The American military provides the finest training and has the most sophisticated weapons in the world, and the men and women who serve in our armed forces know that personal sacrifice is inherent in the job of service to country. Sometimes the sacrifice is exposure to trauma that affects emotional and/or physical health. Sometimes the sacrifice is life itself. Spouses and families of military personnel also make huge sacrifices and suffer "collateral damage" when their loved one is suffering from the effects of war trauma, or Post-Traumatic Stress Disorder (PTSD).

It takes uncommon courage to face an enemy in combat. It also takes uncommon courage to look your own pain in the eye and not deny it, repress it, run from it, or attempt to anesthetize it. If you’re a veteran who is drinking, smoking, overeating or using drugs etc. it’s because you’re home from the war, but part of your psyche is still stuck there. Addictions are anesthesia for pain, and if you have PTSD, you have painful unhealed trauma on your internal "hard drive," your brain. You’re not alone. There are thousands of men and women like you.

The macho military culture slaps a "weakness" stigma on PTSD out of ignorance of basic brain physiology. The scientific fact is that PTSD is a trauma-induced brain malfunction that no amount of training, dedication, denial, repression, or willpower can override. One cannot think their way out of PTSD. It is not a psychiatric disorder. It is a conditioned body response causing brain chemistry to go awry, keeping us stuck in a stress response, and we can correct the problem. The military doesn’t stigmatize a person if they get wounded or need surgery, and PTSD is no different.

Thanks to the thousands of Vietnam vets suffering from the devastating consequences of combat trauma, PTSD became a diagnosable condition in 1980. Formerly, the military referred to combat trauma as shell shock or battle fatigue. However, PTSD is not limited to combat veterans. Crime victims, people who witnessed an event such as the World Trade Center attacks, and even abused children can have it too.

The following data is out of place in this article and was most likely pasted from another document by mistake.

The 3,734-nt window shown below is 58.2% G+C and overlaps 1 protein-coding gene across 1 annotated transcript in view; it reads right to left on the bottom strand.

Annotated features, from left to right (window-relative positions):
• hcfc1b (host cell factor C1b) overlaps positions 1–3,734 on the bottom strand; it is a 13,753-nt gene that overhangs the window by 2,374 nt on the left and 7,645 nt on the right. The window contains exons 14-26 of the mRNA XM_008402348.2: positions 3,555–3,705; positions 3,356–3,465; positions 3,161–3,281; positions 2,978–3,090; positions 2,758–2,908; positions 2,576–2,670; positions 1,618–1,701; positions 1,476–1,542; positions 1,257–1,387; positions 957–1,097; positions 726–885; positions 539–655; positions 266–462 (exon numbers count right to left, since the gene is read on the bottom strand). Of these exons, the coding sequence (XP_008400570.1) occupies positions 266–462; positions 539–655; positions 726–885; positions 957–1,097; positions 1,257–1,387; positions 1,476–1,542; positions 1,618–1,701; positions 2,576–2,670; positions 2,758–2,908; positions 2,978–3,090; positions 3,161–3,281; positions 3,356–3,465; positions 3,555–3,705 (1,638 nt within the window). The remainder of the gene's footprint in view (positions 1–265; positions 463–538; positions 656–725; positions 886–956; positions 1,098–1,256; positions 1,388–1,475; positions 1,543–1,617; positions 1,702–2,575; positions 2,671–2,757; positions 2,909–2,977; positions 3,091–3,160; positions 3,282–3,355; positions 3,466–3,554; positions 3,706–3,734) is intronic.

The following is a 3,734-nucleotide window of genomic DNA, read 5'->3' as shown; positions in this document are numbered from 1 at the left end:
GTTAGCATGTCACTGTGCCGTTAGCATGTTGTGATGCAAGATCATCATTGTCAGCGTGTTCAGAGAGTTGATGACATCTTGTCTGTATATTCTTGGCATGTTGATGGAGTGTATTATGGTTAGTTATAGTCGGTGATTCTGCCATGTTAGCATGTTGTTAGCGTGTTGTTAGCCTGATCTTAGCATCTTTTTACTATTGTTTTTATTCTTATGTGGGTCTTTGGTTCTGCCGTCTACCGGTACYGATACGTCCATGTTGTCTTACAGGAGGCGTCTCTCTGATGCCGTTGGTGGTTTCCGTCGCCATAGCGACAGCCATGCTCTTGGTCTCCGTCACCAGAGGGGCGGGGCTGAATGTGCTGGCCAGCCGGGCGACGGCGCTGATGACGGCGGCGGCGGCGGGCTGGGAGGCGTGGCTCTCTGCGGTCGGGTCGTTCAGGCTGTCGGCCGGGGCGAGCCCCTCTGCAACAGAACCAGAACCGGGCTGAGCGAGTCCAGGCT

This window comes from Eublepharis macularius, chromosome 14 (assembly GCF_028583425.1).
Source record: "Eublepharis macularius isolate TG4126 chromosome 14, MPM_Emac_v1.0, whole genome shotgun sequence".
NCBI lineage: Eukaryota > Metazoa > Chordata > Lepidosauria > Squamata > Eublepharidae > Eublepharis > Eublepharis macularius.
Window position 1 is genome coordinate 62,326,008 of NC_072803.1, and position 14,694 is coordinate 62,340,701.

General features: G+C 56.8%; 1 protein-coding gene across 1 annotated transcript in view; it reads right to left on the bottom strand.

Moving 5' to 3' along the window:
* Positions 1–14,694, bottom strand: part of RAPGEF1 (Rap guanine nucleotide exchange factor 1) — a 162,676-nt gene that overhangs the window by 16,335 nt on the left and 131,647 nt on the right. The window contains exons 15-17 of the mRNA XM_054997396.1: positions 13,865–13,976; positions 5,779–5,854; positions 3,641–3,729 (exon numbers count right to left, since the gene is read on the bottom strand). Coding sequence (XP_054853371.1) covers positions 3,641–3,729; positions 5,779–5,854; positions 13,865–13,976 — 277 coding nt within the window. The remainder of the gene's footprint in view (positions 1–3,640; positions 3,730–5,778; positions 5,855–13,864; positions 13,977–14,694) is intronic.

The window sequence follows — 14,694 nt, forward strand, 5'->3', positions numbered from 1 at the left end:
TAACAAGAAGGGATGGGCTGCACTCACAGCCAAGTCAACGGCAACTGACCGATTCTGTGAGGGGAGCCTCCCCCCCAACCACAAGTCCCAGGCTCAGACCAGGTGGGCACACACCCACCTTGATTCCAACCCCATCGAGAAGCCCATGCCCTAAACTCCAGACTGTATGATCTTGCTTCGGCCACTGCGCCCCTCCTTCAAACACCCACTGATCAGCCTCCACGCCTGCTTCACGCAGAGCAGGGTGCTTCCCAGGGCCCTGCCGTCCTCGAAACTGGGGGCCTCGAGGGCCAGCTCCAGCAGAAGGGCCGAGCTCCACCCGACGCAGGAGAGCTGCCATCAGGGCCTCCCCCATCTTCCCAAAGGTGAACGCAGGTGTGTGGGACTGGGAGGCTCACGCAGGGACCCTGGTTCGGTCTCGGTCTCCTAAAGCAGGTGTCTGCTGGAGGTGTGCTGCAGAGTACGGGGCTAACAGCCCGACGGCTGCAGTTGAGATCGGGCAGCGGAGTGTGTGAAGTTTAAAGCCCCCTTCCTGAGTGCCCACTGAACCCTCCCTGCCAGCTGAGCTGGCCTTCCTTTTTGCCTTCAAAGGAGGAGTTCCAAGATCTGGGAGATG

What Is Trauma?

PTSD is not new. Evidence of PTSD has been around for centuries, going back to the time of the Greek Poet Homer’s Iliad and PTSD does not heal with time if not properly treated. In fact, PTSD can sit dormant for years, like a ticking time bomb waiting for the proper combination of events to trigger symptoms. Additionally, people living with someone who has PTSD and health care workers who are constantly exposed to the trauma in some way can develop PTSD.

To understand PTSD, one must first have a working understanding and definition of trauma. Trauma is any event or series of repetitive events that threatens our sense of safety and core

values about what is right. The event is intensely stressful and there is a real or perceived threat of loss of life, often accompanied by shock. Traumatic events can be man-made or natural. Witnessing an event can be just as traumatizing as being a victim. When we think about a past traumatic event it may cause us to feel fear, anger, grief, rejection, guilt, sadness, regret, shame, heartache, etc. The experience is as real as if it happened yesterday. Survivors do not realize they have survived and there is a loss of sense of purpose.

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